Agricultural education students produce winning landscape display
The local FFA chapter has once again done Forest Lake proud in a big way.
The ribbon-worthy effort of Forest Lake High School’s chapter is on display at the Minnesota State Fair. While it’s not on a stick, it is in the shade.
Forest Lake FFA won grand champion in last week’s landscape display competition. A half-dozen students and three advisors spent Sunday through Wednesday working in tight quarters and were rewarded on the fair’s opening day with a cherished purple ribbon.
“I am very proud of the hard work and student leadership that this project brings every year,” said Veronica Ward, the Forest Lake agriculture teacher who served as the lead advisor. “The students really enjoy the challenge and competitiveness of the activity.”
The project stemmed from classwork in the school’s agriculture education curriculum, mostly through the plant sciences class. The department’s other teachers, siblings Mike Miron and Ann Miron Tauzell, helped oversee the work.
The brunt of the labor, though, was borne by the youth. A committee of students took command of the project during the school year. Many of them, joined by a couple others, met during the summer to bring the project to life.
The result is showcased, along with the 10 or so other entries, in one wing the Agriculture/Horticulture Building located near Underwood Street and Judson Avenue.
“Unlike a lot of displays, these are there all 12 days,” Miron said.
Besides offering the youth involved lessons ranging from construction to art, Miron said the competition also can provide practical lessons to fairgoers.
“People might say, ‘This is something I could do in my yard or envision at my cabin,’” he said.
A growing tradition
The Forest Lake FFA is no newcomer to the landscape display competition. A longtime participant, the chapter took reserve grand champion honors last year. It last won top prize in 2009.
Being a suburban chapter by FFA standards, Forest Lake’s members tend not to focus on showing animals with the main FFA crowd during the fair’s final weekend. Instead, the program goes all in on the landscape competition.
“This is our way to be visible and compete at the fair,” Miron said. “For a lot of chapters, next weekend is their way. It’s really great the fair is able to provide us with a different opportunity.”
The competition involves building a 10-by-12 scene portraying an outdoor theme. For this year’s theme, “Outdoor Sanctuary,” the local FFA’ers dreamed up an idyllic lake-side setting with a host of fitting plants and shrubs.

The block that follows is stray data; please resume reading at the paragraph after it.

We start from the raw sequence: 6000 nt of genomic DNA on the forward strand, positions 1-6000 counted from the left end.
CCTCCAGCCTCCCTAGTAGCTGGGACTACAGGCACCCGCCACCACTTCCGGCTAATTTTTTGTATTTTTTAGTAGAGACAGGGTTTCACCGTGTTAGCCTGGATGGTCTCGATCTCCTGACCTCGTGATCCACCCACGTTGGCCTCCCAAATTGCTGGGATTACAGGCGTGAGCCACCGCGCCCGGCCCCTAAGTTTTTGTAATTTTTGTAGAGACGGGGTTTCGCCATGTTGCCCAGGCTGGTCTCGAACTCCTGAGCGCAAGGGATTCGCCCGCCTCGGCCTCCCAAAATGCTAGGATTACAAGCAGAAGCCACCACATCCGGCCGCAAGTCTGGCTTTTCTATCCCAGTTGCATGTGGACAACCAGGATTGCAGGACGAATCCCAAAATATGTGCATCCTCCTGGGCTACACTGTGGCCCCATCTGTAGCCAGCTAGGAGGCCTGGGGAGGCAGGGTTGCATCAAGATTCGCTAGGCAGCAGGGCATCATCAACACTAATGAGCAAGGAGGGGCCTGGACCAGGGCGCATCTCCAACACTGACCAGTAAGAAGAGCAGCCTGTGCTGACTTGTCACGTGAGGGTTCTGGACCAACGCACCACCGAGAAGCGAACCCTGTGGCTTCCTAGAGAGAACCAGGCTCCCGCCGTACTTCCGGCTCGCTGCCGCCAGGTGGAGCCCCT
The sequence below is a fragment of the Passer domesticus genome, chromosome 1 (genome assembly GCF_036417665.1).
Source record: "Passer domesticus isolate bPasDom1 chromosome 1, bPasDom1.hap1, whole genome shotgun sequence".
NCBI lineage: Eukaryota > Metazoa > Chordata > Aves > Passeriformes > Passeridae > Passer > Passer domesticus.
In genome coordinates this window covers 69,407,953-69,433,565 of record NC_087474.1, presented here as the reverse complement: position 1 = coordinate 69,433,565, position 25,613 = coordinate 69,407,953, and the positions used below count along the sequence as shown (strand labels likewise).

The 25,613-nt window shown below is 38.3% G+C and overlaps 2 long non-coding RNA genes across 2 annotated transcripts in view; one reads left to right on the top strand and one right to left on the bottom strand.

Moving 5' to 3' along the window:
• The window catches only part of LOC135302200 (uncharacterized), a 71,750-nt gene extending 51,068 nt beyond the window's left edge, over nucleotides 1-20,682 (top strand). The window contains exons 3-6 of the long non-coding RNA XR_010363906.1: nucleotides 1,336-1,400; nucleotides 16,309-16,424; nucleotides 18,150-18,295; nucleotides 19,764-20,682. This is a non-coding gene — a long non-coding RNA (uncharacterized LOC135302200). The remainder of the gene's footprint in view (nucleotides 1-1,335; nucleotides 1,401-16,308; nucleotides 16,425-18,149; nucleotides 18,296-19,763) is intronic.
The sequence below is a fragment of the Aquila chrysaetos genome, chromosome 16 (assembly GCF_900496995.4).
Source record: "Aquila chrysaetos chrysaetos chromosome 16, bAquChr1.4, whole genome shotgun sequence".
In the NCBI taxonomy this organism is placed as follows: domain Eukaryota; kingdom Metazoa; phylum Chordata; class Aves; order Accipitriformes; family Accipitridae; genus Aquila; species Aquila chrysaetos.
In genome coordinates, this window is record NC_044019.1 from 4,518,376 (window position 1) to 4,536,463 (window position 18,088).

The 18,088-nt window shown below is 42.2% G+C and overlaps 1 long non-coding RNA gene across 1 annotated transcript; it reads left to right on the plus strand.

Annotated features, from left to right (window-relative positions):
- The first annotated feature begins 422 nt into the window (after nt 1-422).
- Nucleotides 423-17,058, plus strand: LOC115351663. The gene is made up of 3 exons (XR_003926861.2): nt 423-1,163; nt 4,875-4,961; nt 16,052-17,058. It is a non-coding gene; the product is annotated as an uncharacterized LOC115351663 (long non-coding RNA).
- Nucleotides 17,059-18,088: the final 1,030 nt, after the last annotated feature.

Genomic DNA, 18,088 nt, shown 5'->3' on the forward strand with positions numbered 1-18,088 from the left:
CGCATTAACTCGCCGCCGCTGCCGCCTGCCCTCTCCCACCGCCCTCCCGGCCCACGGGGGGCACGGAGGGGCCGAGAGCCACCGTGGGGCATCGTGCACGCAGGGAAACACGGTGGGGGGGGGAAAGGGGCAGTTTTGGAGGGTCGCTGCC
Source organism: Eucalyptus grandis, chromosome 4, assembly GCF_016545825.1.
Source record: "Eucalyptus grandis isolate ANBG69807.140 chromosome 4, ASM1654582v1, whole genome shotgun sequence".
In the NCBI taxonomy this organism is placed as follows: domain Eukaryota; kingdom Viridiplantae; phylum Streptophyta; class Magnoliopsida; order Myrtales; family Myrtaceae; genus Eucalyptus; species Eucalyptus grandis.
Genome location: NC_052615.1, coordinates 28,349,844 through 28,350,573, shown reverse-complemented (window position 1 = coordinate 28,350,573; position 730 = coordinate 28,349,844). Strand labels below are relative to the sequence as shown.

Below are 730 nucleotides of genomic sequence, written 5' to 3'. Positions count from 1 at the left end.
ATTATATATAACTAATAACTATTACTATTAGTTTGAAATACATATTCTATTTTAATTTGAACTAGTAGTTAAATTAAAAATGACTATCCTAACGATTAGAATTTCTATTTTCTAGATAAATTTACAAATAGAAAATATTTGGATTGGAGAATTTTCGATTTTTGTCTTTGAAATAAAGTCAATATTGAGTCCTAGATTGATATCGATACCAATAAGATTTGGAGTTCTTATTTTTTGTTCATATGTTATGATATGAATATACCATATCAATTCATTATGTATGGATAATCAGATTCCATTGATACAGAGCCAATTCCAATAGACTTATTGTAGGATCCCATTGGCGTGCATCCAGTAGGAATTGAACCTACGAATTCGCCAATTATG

“We were trying to think ‘peaceful’ so we came up with a stream running through it; a babbling brook, with a chair where you can sit and look off into the distance and meditate,” said student committee chair Ben Plautz.
In a Forest Lake tradition, they came up with a name for their display: “Meditate with Nature.”
The fountain was a daring element but one that may have floated the entry to the top. Judges evaluate artistic design principles, identification of plant material with growth and care information, and quality of construction.
The local chapter received support in the form of donations from Abrahamson Nursery of Scandia, Central Wood Products of East Bethel, and Northwoods Log Company of Forest Lake. Some of the FFA members work in landscaping and used their expertise on the project. This year’s process went smoothly, said Plautz, an incoming senior who owns his own landscaping company and has become increasingly active with the competition since joining FFA as a ninth-grader.
Really, Miron said, the process is about working together toward a common cause.
“Teamwork’s a big thing around here,” he said. “From the planning to the construction, students have to learn how to contribute their ideas and share and brainstorm and bring to the surface what seems to make sense.”
In the end, a tangible prize can also represent one that grows a little deeper.
“Anytime you get grand champion at the state fair, certainly that’s something you hope to do, but it doesn’t happen every year,” Miron said. “You hope it makes the local people proud of their program when they go see the display.”
The FFA members sure are, Plautz said: “I’m proud of it. I know the Forest Lake FFA is proud of it and I hope and believe the people who contributed are, as well.”